Without spending a lot of time at the gym or buying specific equipment, your daily life can provide lots of opportunity to exercise your hands, wrists and forearms. Dexterity can be increased and maintained with various craft activities including knitting and crotchet, embroidering, scrapbooking, gardening, and so on. Unfortunately, the activity I still engage in for the most hours: keyboarding/typing,does not increase my finger and wrist strength or flexibility.

All it takes to make quite a difference, is to spend just a few extra seconds (and repetitions) while you lift that big jug of whatever liquid you just bought at Costco; hold that cast iron pan out in front of you as though you were holding your gun for as long as can without shaking; wrap your hands around that soup can and do a curl or two as you walk from the pantry to the counter; and while you are vacuuming, change hands and redo that bit of the floor a little more than necessary!  It doesn’t take much to start building strength.

I know my hands are stronger after just a remarkably short period of time when I make it part of my daily routine.

On Beyond the Dailies:

Developing shooting specific exercise regimens can make a huge difference in your shooting.  Whether you intend to take up shooting as sport or rely on it for personal and home defense – particularly as you initially enter into shooting make some time to improve grip strength, endurance, and flexibility.

One of the recommended strengthening methods is to “Hold and Dry Fire” your gun, and that will be a subject of another post.  But PLEASE USE:

* * * C * A * U * T * I * O * N * * *    Please read before


Safety First.

Make this your Rule #1    Always assume a gun is loaded until you have checked it out.

I handle guns daily in our business, and EACH TIME I pick up one I check that it is clear and empty, even when I have set it down for a little while in between pictures.  On a semi auto: drop the magazine, pull the slide back and inspect there is no bullet in the chamber or barrel. Some people advocate getting in the habit of using a finger to double check the chamber manually. On a revolver:  Doubleaction:  Swing out the cylinder, rotate the cylinder to check that there are no cartridges. SingleAction: Open the loading gate and rotate the cylinder to check that there are no cartridges.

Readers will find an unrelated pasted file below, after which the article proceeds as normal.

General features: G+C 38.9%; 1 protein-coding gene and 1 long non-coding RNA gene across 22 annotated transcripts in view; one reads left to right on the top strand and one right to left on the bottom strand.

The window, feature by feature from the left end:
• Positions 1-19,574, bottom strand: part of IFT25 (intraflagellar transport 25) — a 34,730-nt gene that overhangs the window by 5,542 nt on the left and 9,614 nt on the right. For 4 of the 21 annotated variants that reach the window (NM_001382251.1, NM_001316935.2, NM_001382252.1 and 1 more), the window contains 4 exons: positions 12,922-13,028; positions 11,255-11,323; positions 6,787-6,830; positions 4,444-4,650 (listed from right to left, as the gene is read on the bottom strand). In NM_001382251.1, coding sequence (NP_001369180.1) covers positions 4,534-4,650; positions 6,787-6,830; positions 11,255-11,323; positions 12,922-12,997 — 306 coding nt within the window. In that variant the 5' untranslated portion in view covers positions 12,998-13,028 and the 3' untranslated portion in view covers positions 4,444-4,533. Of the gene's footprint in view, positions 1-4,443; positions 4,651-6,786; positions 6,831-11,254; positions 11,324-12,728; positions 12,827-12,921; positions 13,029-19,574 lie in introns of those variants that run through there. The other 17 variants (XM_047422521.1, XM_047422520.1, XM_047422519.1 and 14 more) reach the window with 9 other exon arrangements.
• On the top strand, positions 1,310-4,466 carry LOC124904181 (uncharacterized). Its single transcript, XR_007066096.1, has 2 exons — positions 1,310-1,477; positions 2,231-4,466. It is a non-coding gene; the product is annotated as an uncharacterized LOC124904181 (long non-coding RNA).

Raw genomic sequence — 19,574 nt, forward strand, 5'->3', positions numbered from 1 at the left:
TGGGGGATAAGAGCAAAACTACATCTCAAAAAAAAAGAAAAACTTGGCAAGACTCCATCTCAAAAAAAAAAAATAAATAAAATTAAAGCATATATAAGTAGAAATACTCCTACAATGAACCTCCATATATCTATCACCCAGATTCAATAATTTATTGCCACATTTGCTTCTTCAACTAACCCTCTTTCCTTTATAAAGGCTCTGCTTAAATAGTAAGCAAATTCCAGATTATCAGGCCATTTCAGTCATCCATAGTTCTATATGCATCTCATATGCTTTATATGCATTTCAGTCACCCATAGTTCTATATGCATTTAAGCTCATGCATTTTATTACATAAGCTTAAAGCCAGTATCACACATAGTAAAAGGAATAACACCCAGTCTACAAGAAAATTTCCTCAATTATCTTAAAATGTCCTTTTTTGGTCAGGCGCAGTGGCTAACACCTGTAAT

Optional Rule #2    LOAD “snap caps” EACH TIME you are ready to practice holding and/or dry firing.

Snap caps – what they are, when they are mandatory, and where to get them – will be discussed more fully in a future “Dry Firing Your Handgun” post. But I suggest, especially for the “more mature” ladies, that adding in this step will doubly insure that you have no live ammunition in your gun when you are about to practice: whether holding your pistol for “weight training”, or dry firing it.  I know at times I am more absent minded than I used to be, mostly because I am no longer REQUIRED to be on my toes 24/7 with kids – and have relaxed my work schedule, but also recognize it is a factor of  my aging. While these golden years are very active,  I sure don’t want to EVER have an accidental discharge because I failed to check my pistol. It is my opinion that by instilling the habit of loading in snap caps for dry firing, you are giving yourself just that little extra edge of attention to safety.

* * * * * * * * * * * * * * * * * * * * * * * * * * * * * * * * * * * * * * * * * *

Some ideas for exercising:

Some Quotes from a couple of “Forums” on the topic of strengthening your grip:

There are many wonderful sites and forums on line. You don’t have to be a member of a forum to browse there. Each major gun manufactured has a forum online, and shooting enthusiasts have created general and special topic threads as well. For starters, you can enter something like  “strengthening exercises for shooting” in  Bing, Google, Yahoo, Ask….  and you’ll discover many topic threads in many different forums.